Reading Latin

Reading Latin is not as hard is sometimes believed, but then it is believed to be very hard indeed.

On the plus side, Latin is written in the Roman alphabet, you not not need to either speak it or understand speech, instead you can focus your effort on learning to read.

French, Spanish, Italian and the other romance languages originate from Latin. English also contains many words which either originate from the Latin language, or have passed into English through French. So if you are an English speaker and already know a romance language then you have a head start.

How can I read Latin?

In order to read Latin, you have to learn vocabulary but also you have to understand the grammar - more so than if you are learning a language like French or Spanish.

But considerably less than if you are learning a slavic language, and I say this from personal experience (as I am currently learning to speak Croatian).

The word order of a Latin sentence is different (and more flexible) than English word order, and so to understand a sentence you need to parse it.

Parse it?

This requires an understanding of the grammatical constructions allowing you to put the Latin sentence it into a word order that makes sense to an English speaker, before translating it.

Unfashionable, I know, but also fun and interesting - especially if you enjoy crosswords.

I periodically parse Latin sentences and write about this on my blog, which you can peruse if you are so inclined.

English word order in a simple sentence is Subject, Verb, Object but as can be seen in this example this is not so in Latin.

Brutus Portiam amat has the meaning 'Brutus loves Portia' but the word order is Subject, Object, Verb. 'Brutus Portia loves'.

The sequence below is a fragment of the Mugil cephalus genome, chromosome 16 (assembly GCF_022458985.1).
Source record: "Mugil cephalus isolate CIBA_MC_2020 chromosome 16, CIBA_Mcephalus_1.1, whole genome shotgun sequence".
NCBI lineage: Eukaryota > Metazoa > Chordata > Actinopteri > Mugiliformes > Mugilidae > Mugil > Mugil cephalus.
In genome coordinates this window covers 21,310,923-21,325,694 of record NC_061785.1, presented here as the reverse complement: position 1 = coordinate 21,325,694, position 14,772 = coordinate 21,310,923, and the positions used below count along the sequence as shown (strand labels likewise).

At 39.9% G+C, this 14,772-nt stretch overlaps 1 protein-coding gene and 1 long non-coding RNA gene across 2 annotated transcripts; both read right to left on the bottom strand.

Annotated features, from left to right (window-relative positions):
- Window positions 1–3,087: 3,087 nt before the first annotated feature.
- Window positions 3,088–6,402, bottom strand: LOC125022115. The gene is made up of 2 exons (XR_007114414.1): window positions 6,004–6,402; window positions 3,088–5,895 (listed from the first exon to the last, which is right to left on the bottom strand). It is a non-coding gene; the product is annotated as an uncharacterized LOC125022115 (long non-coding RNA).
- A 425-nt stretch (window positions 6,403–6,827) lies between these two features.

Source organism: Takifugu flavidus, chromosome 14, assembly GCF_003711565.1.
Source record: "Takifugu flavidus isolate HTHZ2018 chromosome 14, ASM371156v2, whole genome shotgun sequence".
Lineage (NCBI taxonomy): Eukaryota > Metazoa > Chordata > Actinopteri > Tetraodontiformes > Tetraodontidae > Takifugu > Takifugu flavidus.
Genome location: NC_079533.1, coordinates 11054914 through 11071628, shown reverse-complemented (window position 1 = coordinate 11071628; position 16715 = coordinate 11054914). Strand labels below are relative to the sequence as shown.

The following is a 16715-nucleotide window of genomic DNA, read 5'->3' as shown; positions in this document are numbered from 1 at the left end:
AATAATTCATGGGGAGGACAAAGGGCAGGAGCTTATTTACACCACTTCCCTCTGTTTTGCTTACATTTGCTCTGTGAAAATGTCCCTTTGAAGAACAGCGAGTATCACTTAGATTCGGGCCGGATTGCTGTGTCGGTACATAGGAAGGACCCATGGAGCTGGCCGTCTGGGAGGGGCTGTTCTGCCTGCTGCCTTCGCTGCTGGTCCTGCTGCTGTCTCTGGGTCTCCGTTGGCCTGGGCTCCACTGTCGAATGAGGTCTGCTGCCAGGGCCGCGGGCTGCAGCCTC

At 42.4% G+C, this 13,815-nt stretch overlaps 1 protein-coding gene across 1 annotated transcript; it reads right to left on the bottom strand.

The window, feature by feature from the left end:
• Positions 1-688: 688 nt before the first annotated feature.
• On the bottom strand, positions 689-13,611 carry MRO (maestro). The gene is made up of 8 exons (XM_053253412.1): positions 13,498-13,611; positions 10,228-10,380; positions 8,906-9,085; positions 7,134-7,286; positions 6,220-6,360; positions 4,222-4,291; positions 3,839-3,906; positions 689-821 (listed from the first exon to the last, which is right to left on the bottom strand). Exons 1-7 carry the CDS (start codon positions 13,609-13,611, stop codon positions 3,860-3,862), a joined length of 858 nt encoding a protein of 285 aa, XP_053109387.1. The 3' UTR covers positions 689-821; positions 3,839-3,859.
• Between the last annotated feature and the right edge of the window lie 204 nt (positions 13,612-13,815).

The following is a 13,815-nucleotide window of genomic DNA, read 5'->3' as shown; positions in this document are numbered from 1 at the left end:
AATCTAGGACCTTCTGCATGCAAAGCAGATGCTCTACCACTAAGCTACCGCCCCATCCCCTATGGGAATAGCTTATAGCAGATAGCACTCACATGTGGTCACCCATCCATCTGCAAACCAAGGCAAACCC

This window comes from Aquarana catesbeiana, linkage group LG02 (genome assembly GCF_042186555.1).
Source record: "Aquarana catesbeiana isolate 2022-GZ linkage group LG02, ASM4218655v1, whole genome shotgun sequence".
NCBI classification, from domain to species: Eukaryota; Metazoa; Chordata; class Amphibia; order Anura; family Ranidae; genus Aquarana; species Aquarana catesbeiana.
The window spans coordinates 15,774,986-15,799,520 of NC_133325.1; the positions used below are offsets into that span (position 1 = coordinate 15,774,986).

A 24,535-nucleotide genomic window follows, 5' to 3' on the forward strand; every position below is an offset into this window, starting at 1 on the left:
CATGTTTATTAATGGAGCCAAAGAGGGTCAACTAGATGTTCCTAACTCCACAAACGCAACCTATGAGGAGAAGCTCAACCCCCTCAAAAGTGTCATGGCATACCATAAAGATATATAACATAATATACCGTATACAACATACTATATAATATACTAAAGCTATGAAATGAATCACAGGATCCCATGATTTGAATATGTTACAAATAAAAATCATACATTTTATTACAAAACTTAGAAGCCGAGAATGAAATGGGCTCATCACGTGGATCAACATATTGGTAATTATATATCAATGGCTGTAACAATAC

Another example, 'many hands make light work' in Latin is multae manus onus levius faciunt.

The Latin word order is :- 'many hands work light make'.

Naturally, the difficulty of any given Latin text depends on the vocabulary and the grammar, but this can vary widely, as it does in modern languages. Latin grammar is reasonably consistent throughout the years but some styles are simpler than others and are written with less complex constructions.

A modern(ish) example of straight-forward Latin is Winnie Ille Pu 'Winnie the pooh'.

Another example of Latin written in straight-forward language, which is perhaps more famous (although in these unenlightened times who knows) is the Vulgate, Saint Jerome's translation of the bible.

If you wish to read classical Latin, it is helpful to learn the full range of Latin grammatical constructions.

Reading latin - where to start

I would say that, although somewhat dry either of the books by Gavin Betts are the best:

Complete Latin, or Teach yourself Latin.

They are somewhat arid, and lacking in jokes, but other than a good dictionary are all that you need to start learning the language.

Personally, I would reccomend going through the first ten or so units before reading more widely. I managed to get to unit 21 of Teach yourself Latin before hitting some sort of metaphorical brick wall. One day, I will return to it.

As to dictionaries, I have 'A Latin Dicionary' by Lewis and Short which I discovered in a second hand bookshop. It is brilliant difficult to obtain at a reasonable price.

If you can't obtain a Lewis and Short at a decent price (mine only cost a few pounds at the time), the Oxford Latin mini Dictionary will do the job.

I know it is fashionable to do everything on-line and digital like, but with Latin I personally prefer physical books and dictionaries.

If the Gavin Betts books sound to much like hard work and too tedious, you could try learning a few key concepts (bonus, bona, bonum, amo, amas, amat) and start with deciphering short but complete Latin sentences and phrases.

There are many examples of mottoes, phrases and maxims in Latin and these (if you choose carefully) tend to use simple grammar but as they are short there are few words to look up - before you start to parse and translate.

If you are looking for a book Say it in Latin contains many Latin phrases, maxims and proverbs.

An additional bonus, it that it also much easier to remember vocabulary in a sentence then in lists.

This isn't for everyone and a more formal approach may suit you better, but I'm talking about playing with language and learning Latin as a hobby and fun past-time. You don't have to learn everything all at once.

We're not using it as a Lingua Franca anymore are we? (Apart from a few cool sites ...).